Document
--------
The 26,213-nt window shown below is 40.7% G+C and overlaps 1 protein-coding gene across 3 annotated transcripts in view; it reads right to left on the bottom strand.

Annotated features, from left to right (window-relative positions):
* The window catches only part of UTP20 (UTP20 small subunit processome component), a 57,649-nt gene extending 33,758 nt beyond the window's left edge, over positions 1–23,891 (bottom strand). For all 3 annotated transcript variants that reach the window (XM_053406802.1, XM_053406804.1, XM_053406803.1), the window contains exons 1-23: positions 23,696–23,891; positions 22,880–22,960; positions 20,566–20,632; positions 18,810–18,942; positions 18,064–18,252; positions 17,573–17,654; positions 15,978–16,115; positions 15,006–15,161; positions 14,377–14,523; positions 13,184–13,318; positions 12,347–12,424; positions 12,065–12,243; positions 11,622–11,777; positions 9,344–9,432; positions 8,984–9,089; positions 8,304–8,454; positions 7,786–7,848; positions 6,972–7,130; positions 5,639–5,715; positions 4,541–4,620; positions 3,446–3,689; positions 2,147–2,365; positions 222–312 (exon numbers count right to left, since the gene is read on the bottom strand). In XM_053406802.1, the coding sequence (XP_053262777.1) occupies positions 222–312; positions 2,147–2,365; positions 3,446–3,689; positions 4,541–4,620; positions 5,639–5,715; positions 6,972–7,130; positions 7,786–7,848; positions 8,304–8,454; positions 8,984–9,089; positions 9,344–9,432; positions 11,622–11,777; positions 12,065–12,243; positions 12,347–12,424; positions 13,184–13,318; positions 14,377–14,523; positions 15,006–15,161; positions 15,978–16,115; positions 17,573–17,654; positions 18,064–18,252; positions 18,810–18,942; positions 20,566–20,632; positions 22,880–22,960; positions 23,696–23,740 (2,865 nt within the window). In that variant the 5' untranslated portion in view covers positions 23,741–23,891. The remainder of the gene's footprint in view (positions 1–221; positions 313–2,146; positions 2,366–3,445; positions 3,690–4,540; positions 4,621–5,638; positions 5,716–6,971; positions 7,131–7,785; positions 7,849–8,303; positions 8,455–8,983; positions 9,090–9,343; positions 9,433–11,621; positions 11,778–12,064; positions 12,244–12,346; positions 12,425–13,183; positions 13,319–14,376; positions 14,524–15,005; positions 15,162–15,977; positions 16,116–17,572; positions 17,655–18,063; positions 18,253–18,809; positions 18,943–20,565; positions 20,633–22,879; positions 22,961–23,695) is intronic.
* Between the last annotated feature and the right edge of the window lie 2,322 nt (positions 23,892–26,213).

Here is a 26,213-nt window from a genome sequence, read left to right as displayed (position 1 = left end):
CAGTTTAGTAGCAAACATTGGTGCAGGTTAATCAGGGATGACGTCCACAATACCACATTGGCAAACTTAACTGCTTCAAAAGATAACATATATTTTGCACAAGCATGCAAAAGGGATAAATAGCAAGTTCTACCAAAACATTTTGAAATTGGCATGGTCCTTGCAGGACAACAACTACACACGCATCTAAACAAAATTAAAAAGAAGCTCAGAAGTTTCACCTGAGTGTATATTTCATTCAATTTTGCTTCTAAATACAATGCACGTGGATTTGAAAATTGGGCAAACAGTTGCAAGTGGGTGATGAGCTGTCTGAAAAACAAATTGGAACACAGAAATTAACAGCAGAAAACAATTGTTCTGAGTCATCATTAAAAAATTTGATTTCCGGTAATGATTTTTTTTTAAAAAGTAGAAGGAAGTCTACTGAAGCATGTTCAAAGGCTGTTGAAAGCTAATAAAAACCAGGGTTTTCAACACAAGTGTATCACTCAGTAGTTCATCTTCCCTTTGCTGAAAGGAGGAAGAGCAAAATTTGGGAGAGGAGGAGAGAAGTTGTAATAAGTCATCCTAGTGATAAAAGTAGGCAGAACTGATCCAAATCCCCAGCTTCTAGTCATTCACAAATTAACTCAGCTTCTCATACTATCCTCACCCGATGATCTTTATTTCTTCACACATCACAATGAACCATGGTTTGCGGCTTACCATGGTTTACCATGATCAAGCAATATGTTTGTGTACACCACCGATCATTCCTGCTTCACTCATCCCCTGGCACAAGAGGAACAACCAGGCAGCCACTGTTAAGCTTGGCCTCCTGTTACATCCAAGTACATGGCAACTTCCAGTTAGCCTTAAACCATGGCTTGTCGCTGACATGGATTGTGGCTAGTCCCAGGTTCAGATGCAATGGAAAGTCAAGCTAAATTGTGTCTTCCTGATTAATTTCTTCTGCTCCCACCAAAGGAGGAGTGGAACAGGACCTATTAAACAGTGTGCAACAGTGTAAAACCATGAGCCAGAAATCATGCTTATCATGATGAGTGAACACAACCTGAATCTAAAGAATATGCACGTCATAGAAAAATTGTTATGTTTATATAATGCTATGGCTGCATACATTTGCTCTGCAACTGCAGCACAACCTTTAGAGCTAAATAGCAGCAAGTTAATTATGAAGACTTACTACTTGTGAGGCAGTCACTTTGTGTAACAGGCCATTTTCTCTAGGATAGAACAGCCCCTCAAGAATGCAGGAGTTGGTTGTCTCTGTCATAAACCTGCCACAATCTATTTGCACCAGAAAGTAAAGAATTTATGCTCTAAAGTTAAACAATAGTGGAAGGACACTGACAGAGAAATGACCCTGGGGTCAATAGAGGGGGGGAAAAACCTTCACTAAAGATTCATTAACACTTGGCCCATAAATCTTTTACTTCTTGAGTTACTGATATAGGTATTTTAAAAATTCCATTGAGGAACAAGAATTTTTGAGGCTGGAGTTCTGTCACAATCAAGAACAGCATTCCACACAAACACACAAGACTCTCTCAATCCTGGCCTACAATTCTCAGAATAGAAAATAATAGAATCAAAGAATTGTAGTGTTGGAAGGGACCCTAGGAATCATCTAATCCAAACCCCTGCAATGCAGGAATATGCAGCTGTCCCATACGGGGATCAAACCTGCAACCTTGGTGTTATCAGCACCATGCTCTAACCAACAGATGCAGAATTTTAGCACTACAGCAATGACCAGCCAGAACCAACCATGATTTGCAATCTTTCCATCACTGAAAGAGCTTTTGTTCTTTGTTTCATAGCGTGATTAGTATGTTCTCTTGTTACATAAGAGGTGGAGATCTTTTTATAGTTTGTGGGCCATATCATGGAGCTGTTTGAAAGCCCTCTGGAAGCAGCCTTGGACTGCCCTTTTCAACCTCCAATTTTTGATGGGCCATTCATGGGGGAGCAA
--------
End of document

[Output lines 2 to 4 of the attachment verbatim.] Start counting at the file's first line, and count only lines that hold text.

Annotated features, from left to right (window-relative positions):
* The window catches only part of UTP20 (UTP20 small subunit processome component), a 57,649-nt gene extending 33,758 nt beyond the window's left edge, over positions 1–23,891 (bottom strand). For all 3 annotated transcript variants that reach the window (XM_053406802.1, XM_053406804.1, XM_053406803.1), the window contains exons 1-23: positions 23,696–23,891; positions 22,880–22,960; positions 20,566–20,632; positions 18,810–18,942; positions 18,064–18,252; positions 17,573–17,654; positions 15,978–16,115; positions 15,006–15,161; positions 14,377–14,523; positions 13,184–13,318; positions 12,347–12,424; positions 12,065–12,243; positions 11,622–11,777; positions 9,344–9,432; positions 8,984–9,089; positions 8,304–8,454; positions 7,786–7,848; positions 6,972–7,130; positions 5,639–5,715; positions 4,541–4,620; positions 3,446–3,689; positions 2,147–2,365; positions 222–312 (exon numbers count right to left, since the gene is read on the bottom strand). In XM_053406802.1, the coding sequence (XP_053262777.1) occupies positions 222–312; positions 2,147–2,365; positions 3,446–3,689; positions 4,541–4,620; positions 5,639–5,715; positions 6,972–7,130; positions 7,786–7,848; positions 8,304–8,454; positions 8,984–9,089; positions 9,344–9,432; positions 11,622–11,777; positions 12,065–12,243; positions 12,347–12,424; positions 13,184–13,318; positions 14,377–14,523; positions 15,006–15,161; positions 15,978–16,115; positions 17,573–17,654; positions 18,064–18,252; positions 18,810–18,942; positions 20,566–20,632; positions 22,880–22,960; positions 23,696–23,740 (2,865 nt within the window). In that variant the 5' untranslated portion in view covers positions 23,741–23,891. The remainder of the gene's footprint in view (positions 1–221; positions 313–2,146; positions 2,366–3,445; positions 3,690–4,540; positions 4,621–5,638; positions 5,716–6,971; positions 7,131–7,785; positions 7,849–8,303; positions 8,455–8,983; positions 9,090–9,343; positions 9,433–11,621; positions 11,778–12,064; positions 12,244–12,346; positions 12,425–13,183; positions 13,319–14,376; positions 14,524–15,005; positions 15,162–15,977; positions 16,116–17,572; positions 17,655–18,063; positions 18,253–18,809; positions 18,943–20,565; positions 20,633–22,879; positions 22,961–23,695) is intronic.
* Between the last annotated feature and the right edge of the window lie 2,322 nt (positions 23,892–26,213).